Other right-wing figures have also weighed in, with Kentucky Senator Rand Paul encouraging Canadians to “clog things up.” Fox host Sean Hannity has gone further, arguing that the emergency act instituted by Justin Trudeau could justify protesters using force against the police.

The influence of Americans on the protests can’t be overstated. Nearly half of the donations sent to the convoy came from the United States, after all. And while the protests started as largely a Canadian phenomenon and will stay under the control of those Canadians who organized it, the event has taken on an international presence. Convoys have sprung up in France, and some have already begun in America. In cities such as Buffalo, hundreds gathered in reaction to the convoy with some vehicles intended to create similar goals to the protests in Canada. One of the main organizing groups, the Convoy to Save America, has praised the Canadian convoy, referring to it as a “… stand for the freedom to choose….” Another organization has planned a similar rally in Los Angeles with them arriving in D.C.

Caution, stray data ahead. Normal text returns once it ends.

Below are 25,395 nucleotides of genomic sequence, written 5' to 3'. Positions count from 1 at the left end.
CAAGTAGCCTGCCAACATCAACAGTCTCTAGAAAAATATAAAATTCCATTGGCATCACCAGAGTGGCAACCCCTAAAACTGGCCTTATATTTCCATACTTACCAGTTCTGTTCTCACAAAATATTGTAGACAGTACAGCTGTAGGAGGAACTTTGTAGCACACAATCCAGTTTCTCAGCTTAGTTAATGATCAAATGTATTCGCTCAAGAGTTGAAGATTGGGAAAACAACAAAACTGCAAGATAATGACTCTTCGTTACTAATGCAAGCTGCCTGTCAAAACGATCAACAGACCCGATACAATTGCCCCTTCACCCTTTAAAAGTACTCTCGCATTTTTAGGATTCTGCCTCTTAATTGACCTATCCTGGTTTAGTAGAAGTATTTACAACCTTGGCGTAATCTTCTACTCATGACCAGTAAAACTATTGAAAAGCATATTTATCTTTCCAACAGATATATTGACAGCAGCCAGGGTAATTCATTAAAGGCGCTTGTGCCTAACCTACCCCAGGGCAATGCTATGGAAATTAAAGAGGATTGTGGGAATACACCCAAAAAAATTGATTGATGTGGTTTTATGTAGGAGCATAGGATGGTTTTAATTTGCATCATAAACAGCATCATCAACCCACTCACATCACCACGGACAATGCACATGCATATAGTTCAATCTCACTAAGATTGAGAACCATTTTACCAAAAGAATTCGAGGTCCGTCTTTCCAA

Ultimately, the influence of the protests is difficult to ascertain. The protests in Canada are far from finished, and there are already more consequences being thrown onto the protestors if they don’t disperse, and there is no guarantee that the protests will remain a symbol of the right’s resistance, although it would be a naïve mistake to assume they would let such a political symbol fade away. Likely, the convoys will become a useful experiment for the right in Canada and the United States to consult to organize their resources against policies that they deem intrusive. No matter the harm to the public, they will use this chaotic display to their ends. It should not surprise anyone if we began to hear our own cacophony of horns on the horizon.